• Epilepsy is a neurological, not a mental, disorder1;
  • Epilepsy, especially when not severe, does not significantly impact learning abilities1;
  • Most children with epilepsy can attend school and participate in almost all sports and activities2;
  • People with certain types of epilepsy may experience memory problems3;
  • Individuals with epilepsy have unique characteristics like everyone else and do not exhibit typical traits of being less intelligent, nor are they exceptionally intelligent4;
  • If stress affects the occurrence of seizures, people with epilepsy need to learn to manage stress, just like anyone else5.
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In the social context, the most significant discriminations against individuals with epilepsy occur in the workplace1. The unemployment rate is higher among people with epilepsy compared to the general population1. It is crucial to know that:

  • Epilepsy itself does not prevent someone from engaging in regular work activities1.
  • In cases where a person experiences uncontrolled and frequent seizures, activities involving the risk of falls, such as working on stairs or suspended scaffolding, should be avoided2.
  • People with epilepsy can hold positions of responsibility and work in healthcare, law, business, or government3.
  • To apply for a driving license (categories AM, A, and B), individuals must demonstrate at least one year free from seizures, and after 10 years without seizures, they are no longer subject to restrictions1.
  • While a diagnosis of epilepsy may prevent recruitment into the armed forces, the State Police considers employing individuals with epilepsy in office positions.1
  • People with epilepsy are not physically limited3.
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Many still believe that epilepsy is an incurable condition. However, significant medical advances have been made in this field, such as:

  • Up to 70% of people with epilepsy can live seizure-free with appropriate treatment1.
  • After some without seizures, the doctor may consider reducing or discontinuing therapy2.
  • Age-dependent epilepsy is considered resolved when the critical age has been passed or after 10 years without seizures and discontinuation of therapy in the last 5 years2.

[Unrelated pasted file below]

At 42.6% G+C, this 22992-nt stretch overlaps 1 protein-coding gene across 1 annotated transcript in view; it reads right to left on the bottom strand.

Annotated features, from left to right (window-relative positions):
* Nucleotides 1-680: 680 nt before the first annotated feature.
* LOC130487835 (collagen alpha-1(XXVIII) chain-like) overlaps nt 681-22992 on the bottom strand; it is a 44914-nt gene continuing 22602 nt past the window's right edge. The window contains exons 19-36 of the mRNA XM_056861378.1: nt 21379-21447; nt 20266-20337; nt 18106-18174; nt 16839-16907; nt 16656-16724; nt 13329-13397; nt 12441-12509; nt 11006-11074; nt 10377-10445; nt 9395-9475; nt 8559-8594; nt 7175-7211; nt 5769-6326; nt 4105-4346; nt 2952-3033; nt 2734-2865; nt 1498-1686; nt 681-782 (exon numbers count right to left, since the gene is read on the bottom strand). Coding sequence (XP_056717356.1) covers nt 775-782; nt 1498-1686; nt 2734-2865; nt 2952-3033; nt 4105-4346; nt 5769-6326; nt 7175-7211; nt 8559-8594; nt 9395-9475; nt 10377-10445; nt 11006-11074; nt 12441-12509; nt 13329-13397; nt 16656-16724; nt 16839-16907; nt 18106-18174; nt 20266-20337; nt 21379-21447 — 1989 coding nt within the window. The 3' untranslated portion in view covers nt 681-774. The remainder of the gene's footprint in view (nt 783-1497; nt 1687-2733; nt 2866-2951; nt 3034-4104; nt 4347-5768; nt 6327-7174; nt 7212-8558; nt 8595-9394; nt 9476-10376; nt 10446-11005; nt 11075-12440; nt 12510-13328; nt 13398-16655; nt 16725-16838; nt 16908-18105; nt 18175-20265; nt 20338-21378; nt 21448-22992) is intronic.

• Even in cases of drug resistance, which occurs in about 30% of people with epilepsy, it is not necessarily definitive and irreversible2. Medicines can reduce the number or the severity of seizures.
  • A small number of individuals who do not respond to drugs may benefit from neurosurgical intervention, with around 70% of surgically treated patients achieving excellent results2.
  • Besides surgery, there are alternative therapies such as vagal nerve stimulation, neurostimulation techniques, and the ketogenic diet2.
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A false belief about epilepsy regards fertility and pregnancy. Many believe that women with epilepsy cannot have children. However:

  • The main need for monitoring for women with epilepsy concerns the effects of drug therapy on reproduction, which can be addressed by discussing with an epileptologist1.
  • Over 90% of women with epilepsy can have normal pregnancies and deliveries2.
  • Natural childbirth is usual for women with epilepsy, while a caesarean section is reserved for women with frequent and intense seizures, who may have difficulties during labour1.
  • Breastfeeding is still recommended as the drugs taken by the mother are generally found in low concentrations in breast milk1.
  • Seizures can bring a risk of foetal distress, which makes epilepsy control during pregnancy even more important2.